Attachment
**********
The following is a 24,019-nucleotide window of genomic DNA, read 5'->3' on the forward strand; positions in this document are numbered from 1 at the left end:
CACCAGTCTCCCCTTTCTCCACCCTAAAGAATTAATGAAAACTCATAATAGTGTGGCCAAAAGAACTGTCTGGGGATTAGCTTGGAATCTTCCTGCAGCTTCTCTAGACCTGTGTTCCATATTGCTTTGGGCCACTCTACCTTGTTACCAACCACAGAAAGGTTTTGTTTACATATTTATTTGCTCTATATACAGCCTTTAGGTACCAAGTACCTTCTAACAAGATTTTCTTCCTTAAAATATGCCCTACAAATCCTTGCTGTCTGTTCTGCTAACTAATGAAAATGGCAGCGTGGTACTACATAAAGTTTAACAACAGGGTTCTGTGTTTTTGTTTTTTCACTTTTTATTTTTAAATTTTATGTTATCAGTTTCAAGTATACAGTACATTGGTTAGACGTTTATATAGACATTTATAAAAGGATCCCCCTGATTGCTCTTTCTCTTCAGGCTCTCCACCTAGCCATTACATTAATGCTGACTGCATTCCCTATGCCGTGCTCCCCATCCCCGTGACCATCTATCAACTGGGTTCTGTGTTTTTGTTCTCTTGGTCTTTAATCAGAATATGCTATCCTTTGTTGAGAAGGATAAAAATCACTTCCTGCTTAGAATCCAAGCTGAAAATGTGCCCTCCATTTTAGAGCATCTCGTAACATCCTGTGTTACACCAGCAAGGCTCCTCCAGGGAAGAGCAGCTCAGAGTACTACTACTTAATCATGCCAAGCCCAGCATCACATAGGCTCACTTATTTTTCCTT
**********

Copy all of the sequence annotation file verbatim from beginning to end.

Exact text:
The following is a 24,019-nucleotide window of genomic DNA, read 5'->3' on the forward strand; positions in this document are numbered from 1 at the left end:
CACCAGTCTCCCCTTTCTCCACCCTAAAGAATTAATGAAAACTCATAATAGTGTGGCCAAAAGAACTGTCTGGGGATTAGCTTGGAATCTTCCTGCAGCTTCTCTAGACCTGTGTTCCATATTGCTTTGGGCCACTCTACCTTGTTACCAACCACAGAAAGGTTTTGTTTACATATTTATTTGCTCTATATACAGCCTTTAGGTACCAAGTACCTTCTAACAAGATTTTCTTCCTTAAAATATGCCCTACAAATCCTTGCTGTCTGTTCTGCTAACTAATGAAAATGGCAGCGTGGTACTACATAAAGTTTAACAACAGGGTTCTGTGTTTTTGTTTTTTCACTTTTTATTTTTAAATTTTATGTTATCAGTTTCAAGTATACAGTACATTGGTTAGACGTTTATATAGACATTTATAAAAGGATCCCCCTGATTGCTCTTTCTCTTCAGGCTCTCCACCTAGCCATTACATTAATGCTGACTGCATTCCCTATGCCGTGCTCCCCATCCCCGTGACCATCTATCAACTGGGTTCTGTGTTTTTGTTCTCTTGGTCTTTAATCAGAATATGCTATCCTTTGTTGAGAAGGATAAAAATCACTTCCTGCTTAGAATCCAAGCTGAAAATGTGCCCTCCATTTTAGAGCATCTCGTAACATCCTGTGTTACACCAGCAAGGCTCCTCCAGGGAAGAGCAGCTCAGAGTACTACTACTTAATCATGCCAAGCCCAGCATCACATAGGCTCACTTATTTTTCCTT